[ July 2019 ] According to our guidebook, there are many shops selling craft and accessories made in Quebec in Marche Bonsecours in Montreal in Canada, so we went there.
The building has the eye-catching silver dome, which was built in 1847 apparently.
It used to be the city hall between 1852 and 1878 and it was used for the parliament when the actual parliament building was burned down.
After that, it was used as the farmers market and as the concert hall, too.
Now it is a neat shopping mall.
After this place, we popped in to the church next door.
It is called Chapelle Notre-Dame-de-Bonsecours which was founded by a saint called Marguerite Bourgeoys.
It is also called the Sailors’ Church and there were some models of boats hanging inside the church.
The sailors gave these boat shaped votive lamps in thanksgiving for safe journeys apparently.
We have seen a similar church in Denmark some years ago.
There was the grave stone of Marguerite Bourgeoys in the church and the museum explaining her life was attached to the church (12 C$≒£7.25, €8.20, $9.00).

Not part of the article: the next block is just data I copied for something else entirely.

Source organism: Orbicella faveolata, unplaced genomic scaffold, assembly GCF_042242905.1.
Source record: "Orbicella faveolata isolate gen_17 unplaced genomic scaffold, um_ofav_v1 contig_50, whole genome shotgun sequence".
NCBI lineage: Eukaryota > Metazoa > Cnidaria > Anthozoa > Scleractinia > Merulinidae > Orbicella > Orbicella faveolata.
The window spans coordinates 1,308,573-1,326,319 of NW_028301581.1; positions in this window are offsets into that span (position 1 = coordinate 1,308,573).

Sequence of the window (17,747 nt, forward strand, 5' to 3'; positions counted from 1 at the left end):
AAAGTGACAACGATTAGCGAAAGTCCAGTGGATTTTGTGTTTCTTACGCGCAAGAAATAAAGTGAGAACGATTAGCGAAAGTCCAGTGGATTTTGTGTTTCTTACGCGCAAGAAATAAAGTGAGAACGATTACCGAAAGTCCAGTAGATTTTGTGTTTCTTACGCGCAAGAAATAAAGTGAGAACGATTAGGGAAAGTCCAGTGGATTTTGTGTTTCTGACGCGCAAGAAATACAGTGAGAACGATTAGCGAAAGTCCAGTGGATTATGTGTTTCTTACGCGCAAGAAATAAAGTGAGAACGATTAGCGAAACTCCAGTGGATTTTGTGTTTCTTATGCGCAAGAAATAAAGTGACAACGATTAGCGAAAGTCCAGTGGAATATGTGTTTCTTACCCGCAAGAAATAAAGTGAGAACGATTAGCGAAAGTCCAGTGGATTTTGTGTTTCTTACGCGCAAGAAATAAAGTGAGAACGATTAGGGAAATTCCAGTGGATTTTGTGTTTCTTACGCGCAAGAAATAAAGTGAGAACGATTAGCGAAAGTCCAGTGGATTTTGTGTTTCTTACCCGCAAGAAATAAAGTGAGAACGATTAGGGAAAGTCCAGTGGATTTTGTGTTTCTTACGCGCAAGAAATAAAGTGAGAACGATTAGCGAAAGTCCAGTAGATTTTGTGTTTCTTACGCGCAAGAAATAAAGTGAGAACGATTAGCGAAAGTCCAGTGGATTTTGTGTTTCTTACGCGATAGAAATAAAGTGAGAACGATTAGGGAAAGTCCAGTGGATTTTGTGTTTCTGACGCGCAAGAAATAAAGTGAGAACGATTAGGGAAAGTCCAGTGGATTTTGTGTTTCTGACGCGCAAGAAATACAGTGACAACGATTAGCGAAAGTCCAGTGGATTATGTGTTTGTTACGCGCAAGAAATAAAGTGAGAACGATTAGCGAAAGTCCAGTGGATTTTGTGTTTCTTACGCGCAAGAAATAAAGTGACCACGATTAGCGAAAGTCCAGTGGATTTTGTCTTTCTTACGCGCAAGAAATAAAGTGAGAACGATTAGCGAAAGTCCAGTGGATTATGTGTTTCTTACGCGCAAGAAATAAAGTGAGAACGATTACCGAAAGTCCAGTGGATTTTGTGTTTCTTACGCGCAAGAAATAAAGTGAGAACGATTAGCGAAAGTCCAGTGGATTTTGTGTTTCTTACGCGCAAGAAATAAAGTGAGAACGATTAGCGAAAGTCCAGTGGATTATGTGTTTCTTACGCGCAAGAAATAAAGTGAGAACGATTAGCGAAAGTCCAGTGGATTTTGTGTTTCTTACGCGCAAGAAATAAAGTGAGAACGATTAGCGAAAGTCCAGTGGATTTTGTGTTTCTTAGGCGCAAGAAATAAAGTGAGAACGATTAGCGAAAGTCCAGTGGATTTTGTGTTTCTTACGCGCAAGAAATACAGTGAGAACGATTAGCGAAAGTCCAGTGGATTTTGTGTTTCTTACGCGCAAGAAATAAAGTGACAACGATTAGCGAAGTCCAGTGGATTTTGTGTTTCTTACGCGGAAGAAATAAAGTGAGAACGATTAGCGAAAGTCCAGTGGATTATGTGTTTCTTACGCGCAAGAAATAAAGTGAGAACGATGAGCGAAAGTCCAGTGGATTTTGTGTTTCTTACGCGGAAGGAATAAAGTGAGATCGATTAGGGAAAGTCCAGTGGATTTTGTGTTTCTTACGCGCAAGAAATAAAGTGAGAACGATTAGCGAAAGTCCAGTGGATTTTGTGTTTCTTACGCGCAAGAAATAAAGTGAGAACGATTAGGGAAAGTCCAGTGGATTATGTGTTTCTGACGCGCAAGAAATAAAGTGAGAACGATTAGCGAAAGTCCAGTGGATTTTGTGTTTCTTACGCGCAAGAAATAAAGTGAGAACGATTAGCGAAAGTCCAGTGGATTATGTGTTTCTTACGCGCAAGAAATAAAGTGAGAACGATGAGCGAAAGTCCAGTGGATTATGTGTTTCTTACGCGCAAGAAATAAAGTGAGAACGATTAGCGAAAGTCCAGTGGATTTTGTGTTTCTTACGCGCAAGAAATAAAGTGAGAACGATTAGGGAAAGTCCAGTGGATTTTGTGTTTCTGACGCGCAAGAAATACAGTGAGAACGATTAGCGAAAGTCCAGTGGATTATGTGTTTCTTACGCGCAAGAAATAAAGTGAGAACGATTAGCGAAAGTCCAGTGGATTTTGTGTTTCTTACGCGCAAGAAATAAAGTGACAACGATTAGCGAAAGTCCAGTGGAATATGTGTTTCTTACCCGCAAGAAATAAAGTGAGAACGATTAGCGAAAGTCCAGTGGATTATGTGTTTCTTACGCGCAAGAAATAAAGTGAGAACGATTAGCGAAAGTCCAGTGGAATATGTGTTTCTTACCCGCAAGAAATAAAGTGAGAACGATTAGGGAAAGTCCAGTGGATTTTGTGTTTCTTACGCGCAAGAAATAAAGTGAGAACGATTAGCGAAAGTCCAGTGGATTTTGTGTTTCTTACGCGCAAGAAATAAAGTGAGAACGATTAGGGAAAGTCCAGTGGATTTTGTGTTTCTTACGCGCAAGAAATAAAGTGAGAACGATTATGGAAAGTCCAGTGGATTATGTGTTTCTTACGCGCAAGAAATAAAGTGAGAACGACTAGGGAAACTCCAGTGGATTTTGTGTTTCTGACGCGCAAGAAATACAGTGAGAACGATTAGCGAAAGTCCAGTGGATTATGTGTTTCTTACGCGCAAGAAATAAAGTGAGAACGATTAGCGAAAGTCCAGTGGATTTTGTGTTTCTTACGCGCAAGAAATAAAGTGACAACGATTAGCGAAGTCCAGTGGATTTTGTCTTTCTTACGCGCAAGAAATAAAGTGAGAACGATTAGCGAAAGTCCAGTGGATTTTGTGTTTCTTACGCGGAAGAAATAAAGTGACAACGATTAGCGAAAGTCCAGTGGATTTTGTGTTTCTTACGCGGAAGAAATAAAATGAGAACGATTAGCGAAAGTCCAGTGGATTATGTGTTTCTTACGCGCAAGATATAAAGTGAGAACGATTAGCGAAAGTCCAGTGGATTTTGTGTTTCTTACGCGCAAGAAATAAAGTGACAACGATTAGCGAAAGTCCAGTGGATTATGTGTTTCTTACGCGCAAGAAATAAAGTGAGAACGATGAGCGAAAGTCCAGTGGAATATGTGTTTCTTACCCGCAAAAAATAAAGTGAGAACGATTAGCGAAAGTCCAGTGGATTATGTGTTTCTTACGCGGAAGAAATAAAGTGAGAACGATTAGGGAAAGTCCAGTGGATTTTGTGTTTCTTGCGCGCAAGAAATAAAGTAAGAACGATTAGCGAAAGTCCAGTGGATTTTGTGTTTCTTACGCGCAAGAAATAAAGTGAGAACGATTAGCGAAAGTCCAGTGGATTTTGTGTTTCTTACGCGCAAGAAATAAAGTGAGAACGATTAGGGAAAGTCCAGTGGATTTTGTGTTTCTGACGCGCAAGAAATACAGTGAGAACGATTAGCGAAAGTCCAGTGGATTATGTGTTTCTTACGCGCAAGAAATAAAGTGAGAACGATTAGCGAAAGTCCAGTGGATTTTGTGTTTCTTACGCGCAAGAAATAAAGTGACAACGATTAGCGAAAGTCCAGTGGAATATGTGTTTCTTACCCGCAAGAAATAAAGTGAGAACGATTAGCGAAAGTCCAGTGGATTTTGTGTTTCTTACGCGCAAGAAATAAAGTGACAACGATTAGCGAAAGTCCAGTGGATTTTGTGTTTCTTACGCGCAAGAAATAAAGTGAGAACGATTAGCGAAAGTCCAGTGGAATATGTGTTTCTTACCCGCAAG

I do not why, but there were a couple of information boards in Japanese on the wall and according to that, Marguerite had the strong call from the Virgin Mary when she was 20.
She was “a Woman of Love” who consoled and cheered up the people even when she was still on the ship when she moved from France to New France (Canada) in 1653.
Also she was “a Woman of Action” who travelled anywhere without flinching from any difficulties and “a Woman of Future” who devoted herself to education for daughters of royal family as well as children of native people.
She started a new type of convent called Congregation of Notre Dame and worked hard with the nuns.
This religious community is still active and there are bases in 8 countries including Japan.
Within the museum, there was a room with shelves which contains windows of scenes of Marguerite’s life displayed by small dolls.
There were nearly 60 scenes, which were made for children to understand her life easily, I suppose, and they were very well made and very interesting.
It seemed that early days of Canada was largely created and established by these kind of enthusiastic nuns.
Only a few days before, we learned about another nun called Marie de l’Incarnation in Quebec City.
On top of this museum, there was an exhibition of paper dolls in the church and in the crypt there were artifacts dating back 2000 years.
Also, we could go up the tower and the view from there was very nice.
As I said, we just popped in, but had a great time in this church.